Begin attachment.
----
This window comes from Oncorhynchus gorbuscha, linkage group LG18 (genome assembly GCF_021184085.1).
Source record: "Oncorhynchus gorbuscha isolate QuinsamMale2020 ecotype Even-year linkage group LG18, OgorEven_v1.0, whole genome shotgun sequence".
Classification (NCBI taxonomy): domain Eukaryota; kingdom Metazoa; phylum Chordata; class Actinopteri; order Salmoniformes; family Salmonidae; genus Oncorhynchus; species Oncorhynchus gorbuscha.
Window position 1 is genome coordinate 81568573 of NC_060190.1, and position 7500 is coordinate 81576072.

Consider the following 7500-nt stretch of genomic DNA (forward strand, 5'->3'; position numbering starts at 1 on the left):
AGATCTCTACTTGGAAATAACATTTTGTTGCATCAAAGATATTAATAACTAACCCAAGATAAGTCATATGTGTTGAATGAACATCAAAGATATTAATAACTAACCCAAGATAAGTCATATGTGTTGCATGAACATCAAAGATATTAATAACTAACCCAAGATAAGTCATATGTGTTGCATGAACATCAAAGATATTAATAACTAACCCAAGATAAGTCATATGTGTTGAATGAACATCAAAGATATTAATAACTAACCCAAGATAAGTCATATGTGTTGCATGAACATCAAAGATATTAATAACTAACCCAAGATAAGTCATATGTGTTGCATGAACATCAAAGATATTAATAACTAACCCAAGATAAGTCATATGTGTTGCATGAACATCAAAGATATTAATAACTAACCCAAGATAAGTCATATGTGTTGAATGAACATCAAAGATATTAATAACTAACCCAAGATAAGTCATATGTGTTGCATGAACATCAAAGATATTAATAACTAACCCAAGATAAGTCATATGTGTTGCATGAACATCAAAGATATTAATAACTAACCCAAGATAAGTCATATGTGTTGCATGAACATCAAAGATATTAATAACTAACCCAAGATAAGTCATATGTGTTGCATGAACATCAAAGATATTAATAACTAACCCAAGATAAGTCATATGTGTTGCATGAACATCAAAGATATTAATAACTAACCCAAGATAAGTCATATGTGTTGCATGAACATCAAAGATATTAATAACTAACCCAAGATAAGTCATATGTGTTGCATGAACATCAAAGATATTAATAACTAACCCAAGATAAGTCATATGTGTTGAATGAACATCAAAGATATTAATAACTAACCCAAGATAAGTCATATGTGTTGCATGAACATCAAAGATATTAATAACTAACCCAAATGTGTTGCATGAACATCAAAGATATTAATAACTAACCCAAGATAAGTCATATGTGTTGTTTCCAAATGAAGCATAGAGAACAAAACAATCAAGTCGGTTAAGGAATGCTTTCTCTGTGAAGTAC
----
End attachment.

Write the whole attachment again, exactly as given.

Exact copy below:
This window comes from Oncorhynchus gorbuscha, linkage group LG18 (genome assembly GCF_021184085.1).
Source record: "Oncorhynchus gorbuscha isolate QuinsamMale2020 ecotype Even-year linkage group LG18, OgorEven_v1.0, whole genome shotgun sequence".
Classification (NCBI taxonomy): domain Eukaryota; kingdom Metazoa; phylum Chordata; class Actinopteri; order Salmoniformes; family Salmonidae; genus Oncorhynchus; species Oncorhynchus gorbuscha.
Window position 1 is genome coordinate 81568573 of NC_060190.1, and position 7500 is coordinate 81576072.

Consider the following 7500-nt stretch of genomic DNA (forward strand, 5'->3'; position numbering starts at 1 on the left):
AGATCTCTACTTGGAAATAACATTTTGTTGCATCAAAGATATTAATAACTAACCCAAGATAAGTCATATGTGTTGAATGAACATCAAAGATATTAATAACTAACCCAAGATAAGTCATATGTGTTGCATGAACATCAAAGATATTAATAACTAACCCAAGATAAGTCATATGTGTTGCATGAACATCAAAGATATTAATAACTAACCCAAGATAAGTCATATGTGTTGAATGAACATCAAAGATATTAATAACTAACCCAAGATAAGTCATATGTGTTGCATGAACATCAAAGATATTAATAACTAACCCAAGATAAGTCATATGTGTTGCATGAACATCAAAGATATTAATAACTAACCCAAGATAAGTCATATGTGTTGCATGAACATCAAAGATATTAATAACTAACCCAAGATAAGTCATATGTGTTGAATGAACATCAAAGATATTAATAACTAACCCAAGATAAGTCATATGTGTTGCATGAACATCAAAGATATTAATAACTAACCCAAGATAAGTCATATGTGTTGCATGAACATCAAAGATATTAATAACTAACCCAAGATAAGTCATATGTGTTGCATGAACATCAAAGATATTAATAACTAACCCAAGATAAGTCATATGTGTTGCATGAACATCAAAGATATTAATAACTAACCCAAGATAAGTCATATGTGTTGCATGAACATCAAAGATATTAATAACTAACCCAAGATAAGTCATATGTGTTGCATGAACATCAAAGATATTAATAACTAACCCAAGATAAGTCATATGTGTTGCATGAACATCAAAGATATTAATAACTAACCCAAGATAAGTCATATGTGTTGAATGAACATCAAAGATATTAATAACTAACCCAAGATAAGTCATATGTGTTGCATGAACATCAAAGATATTAATAACTAACCCAAATGTGTTGCATGAACATCAAAGATATTAATAACTAACCCAAGATAAGTCATATGTGTTGTTTCCAAATGAAGCATAGAGAACAAAACAATCAAGTCGGTTAAGGAATGCTTTCTCTGTGAAGTAC